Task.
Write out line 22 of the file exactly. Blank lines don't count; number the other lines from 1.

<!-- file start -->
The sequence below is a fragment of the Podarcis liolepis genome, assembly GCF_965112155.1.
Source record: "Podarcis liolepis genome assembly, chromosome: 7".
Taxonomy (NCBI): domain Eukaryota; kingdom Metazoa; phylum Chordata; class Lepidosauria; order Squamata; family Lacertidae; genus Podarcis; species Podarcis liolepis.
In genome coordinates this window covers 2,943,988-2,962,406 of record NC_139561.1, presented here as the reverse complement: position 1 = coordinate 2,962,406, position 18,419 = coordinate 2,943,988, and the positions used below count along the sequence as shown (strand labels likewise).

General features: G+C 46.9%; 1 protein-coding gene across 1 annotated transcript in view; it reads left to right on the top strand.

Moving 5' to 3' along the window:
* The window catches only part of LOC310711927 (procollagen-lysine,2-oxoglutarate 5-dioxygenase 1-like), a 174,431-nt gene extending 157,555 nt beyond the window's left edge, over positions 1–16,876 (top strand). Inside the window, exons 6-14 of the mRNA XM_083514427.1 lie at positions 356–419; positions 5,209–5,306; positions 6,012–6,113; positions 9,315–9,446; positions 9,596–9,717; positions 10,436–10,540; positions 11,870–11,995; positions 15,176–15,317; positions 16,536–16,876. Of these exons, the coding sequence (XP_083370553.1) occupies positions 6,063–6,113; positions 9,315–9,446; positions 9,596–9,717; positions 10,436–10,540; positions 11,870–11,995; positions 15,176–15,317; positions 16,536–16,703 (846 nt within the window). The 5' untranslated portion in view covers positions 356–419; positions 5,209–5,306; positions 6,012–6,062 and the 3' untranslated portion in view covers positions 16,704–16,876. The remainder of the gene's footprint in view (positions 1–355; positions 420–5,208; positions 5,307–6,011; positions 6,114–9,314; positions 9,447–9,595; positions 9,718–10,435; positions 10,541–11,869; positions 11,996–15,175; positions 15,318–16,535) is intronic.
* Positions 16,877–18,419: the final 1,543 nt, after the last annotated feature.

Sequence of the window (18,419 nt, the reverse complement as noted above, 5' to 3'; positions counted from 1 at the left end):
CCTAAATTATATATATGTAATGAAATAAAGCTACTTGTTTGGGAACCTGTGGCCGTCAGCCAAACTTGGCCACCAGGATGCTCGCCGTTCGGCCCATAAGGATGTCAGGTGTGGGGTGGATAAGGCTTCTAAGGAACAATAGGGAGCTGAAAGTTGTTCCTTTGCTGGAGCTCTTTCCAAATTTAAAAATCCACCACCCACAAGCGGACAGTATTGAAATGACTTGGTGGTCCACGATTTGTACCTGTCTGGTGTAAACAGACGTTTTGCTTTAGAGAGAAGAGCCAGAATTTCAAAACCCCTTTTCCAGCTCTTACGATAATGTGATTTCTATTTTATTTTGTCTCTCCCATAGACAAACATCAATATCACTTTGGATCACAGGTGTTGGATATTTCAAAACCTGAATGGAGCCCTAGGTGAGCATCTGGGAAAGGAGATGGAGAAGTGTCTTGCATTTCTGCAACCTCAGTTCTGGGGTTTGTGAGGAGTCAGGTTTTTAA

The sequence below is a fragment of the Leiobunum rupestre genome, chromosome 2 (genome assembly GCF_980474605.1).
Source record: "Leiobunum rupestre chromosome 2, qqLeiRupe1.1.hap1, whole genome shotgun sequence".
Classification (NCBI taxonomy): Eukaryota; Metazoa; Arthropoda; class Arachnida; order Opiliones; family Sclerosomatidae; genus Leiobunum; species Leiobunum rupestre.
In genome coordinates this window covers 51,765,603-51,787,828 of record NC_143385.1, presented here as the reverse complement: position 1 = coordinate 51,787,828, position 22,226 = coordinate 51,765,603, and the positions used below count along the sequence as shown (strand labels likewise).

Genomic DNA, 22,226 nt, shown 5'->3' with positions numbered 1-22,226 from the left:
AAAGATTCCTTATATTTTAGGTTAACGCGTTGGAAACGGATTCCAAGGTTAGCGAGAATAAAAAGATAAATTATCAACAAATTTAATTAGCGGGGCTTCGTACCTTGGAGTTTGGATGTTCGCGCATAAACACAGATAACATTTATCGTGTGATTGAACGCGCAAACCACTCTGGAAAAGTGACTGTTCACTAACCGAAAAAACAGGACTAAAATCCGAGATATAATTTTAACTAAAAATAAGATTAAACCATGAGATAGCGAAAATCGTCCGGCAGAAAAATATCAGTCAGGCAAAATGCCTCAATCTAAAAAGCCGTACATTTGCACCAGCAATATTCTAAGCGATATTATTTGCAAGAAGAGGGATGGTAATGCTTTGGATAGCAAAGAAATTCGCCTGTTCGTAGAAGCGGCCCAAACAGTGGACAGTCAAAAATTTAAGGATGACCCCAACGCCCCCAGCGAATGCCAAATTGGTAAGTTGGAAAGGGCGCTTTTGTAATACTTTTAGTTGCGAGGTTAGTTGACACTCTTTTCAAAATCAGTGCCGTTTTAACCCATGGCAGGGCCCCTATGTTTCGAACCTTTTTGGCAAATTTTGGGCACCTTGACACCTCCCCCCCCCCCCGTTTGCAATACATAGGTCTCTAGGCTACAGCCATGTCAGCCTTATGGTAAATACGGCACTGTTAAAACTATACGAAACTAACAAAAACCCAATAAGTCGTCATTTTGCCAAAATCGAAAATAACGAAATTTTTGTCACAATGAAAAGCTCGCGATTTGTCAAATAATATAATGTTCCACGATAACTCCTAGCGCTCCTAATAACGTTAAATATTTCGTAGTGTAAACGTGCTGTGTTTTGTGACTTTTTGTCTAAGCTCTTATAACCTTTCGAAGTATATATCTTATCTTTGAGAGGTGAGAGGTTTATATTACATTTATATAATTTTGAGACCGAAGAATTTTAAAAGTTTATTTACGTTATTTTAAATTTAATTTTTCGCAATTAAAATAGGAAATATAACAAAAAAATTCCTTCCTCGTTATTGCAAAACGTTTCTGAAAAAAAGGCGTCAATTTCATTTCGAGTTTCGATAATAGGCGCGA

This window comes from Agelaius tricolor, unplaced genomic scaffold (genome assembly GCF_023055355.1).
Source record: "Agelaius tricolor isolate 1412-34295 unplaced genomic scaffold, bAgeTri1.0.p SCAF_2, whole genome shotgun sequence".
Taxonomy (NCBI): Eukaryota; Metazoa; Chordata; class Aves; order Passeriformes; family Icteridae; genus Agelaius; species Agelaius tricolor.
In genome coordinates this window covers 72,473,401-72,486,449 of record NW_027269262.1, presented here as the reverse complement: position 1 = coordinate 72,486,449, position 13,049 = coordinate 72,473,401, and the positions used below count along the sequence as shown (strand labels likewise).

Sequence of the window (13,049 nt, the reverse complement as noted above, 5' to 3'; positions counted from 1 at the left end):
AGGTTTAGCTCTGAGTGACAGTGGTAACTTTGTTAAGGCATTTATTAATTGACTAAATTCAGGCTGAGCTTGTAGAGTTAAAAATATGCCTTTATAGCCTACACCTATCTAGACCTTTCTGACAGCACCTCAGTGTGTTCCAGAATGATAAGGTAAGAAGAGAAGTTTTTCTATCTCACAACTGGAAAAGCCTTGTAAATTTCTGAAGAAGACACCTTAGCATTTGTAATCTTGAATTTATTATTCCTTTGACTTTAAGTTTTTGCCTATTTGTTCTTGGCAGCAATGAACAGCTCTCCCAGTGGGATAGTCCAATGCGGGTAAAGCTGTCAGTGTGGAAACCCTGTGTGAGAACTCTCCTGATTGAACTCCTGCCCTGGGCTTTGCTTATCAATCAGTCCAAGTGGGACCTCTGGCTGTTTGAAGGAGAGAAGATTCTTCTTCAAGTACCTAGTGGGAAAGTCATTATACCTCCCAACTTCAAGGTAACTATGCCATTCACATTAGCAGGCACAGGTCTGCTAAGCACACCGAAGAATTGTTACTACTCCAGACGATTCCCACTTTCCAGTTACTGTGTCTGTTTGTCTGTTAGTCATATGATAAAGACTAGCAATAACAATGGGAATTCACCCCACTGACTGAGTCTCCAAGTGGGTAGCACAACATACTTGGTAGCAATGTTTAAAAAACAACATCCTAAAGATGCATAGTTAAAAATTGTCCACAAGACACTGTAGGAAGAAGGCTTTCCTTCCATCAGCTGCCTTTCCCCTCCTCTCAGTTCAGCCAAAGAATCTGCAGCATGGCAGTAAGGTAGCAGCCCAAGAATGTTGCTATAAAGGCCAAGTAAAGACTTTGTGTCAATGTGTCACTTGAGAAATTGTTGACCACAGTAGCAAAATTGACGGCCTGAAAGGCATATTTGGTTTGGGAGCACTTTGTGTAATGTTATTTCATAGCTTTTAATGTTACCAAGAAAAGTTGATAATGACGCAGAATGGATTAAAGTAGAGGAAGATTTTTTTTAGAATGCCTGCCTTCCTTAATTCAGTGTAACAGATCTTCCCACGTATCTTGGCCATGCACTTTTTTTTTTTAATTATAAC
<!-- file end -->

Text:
AGGTTTAGCTCTGAGTGACAGTGGTAACTTTGTTAAGGCATTTATTAATTGACTAAATTCAGGCTGAGCTTGTAGAGTTAAAAATATGCCTTTATAGCCTACACCTATCTAGACCTTTCTGACAGCACCTCAGTGTGTTCCAGAATGATAAGGTAAGAAGAGAAGTTTTTCTATCTCACAACTGGAAAAGCCTTGTAAATTTCTGAAGAAGACACCTTAGCATTTGTAATCTTGAATTTATTATTCCTTTGACTTTAAGTTTTTGCCTATTTGTTCTTGGCAGCAATGAACAGCTCTCCCAGTGGGATAGTCCAATGCGGGTAAAGCTGTCAGTGTGGAAACCCTGTGTGAGAACTCTCCTGATTGAACTCCTGCCCTGGGCTTTGCTTATCAATCAGTCCAAGTGGGACCTCTGGCTGTTTGAAGGAGAGAAGATTCTTCTTCAAGTACCTAGTGGGAAAGTCATTATACCTCCCAACTTCAAGGTAACTATGCCATTCACATTAGCAGGCACAGGTCTGCTAAGCACACCGAAGAATTGTTACTACTCCAGACGATTCCCACTTTCCAGTTACTGTGTCTGTTTGTCTGTTAGTCATATGATAAAGACTAGCAATAACAATGGGAATTCACCCCACTGACTGAGTCTCCAAGTGGGTAGCACAACATACTTGGTAGCAATGTTTAAAAAACAACATCCTAAAGATGCATAGTTAAAAATTGTCCACAAGACACTGTAGGAAGAAGGCTTTCCTTCCATCAGCTGCCTTTCCCCTCCTCTCAGTTCAGCCAAAGAATCTGCAGCATGGCAGTAAGGTAGCAGCCCAAGAATGTTGCTATAAAGGCCAAGTAAAGACTTTGTGTCAATGTGTCACTTGAGAAATTGTTGACCACAGTAGCAAAATTGACGGCCTGAAAGGCATATTTGGTTTGGGAGCACTTTGTGTAATGTTATTTCATAGCTTTTAATGTTACCAAGAAAAGTTGATAATGACGCAGAATGGATTAAAGTAGAGGAAGATTTTTTTTAGAATGCCTGCCTTCCTTAATTCAGTGTAACAGATCTTCCCACGTATCTTGGCCATGCACTTTTTTTTTTTAATTATAAC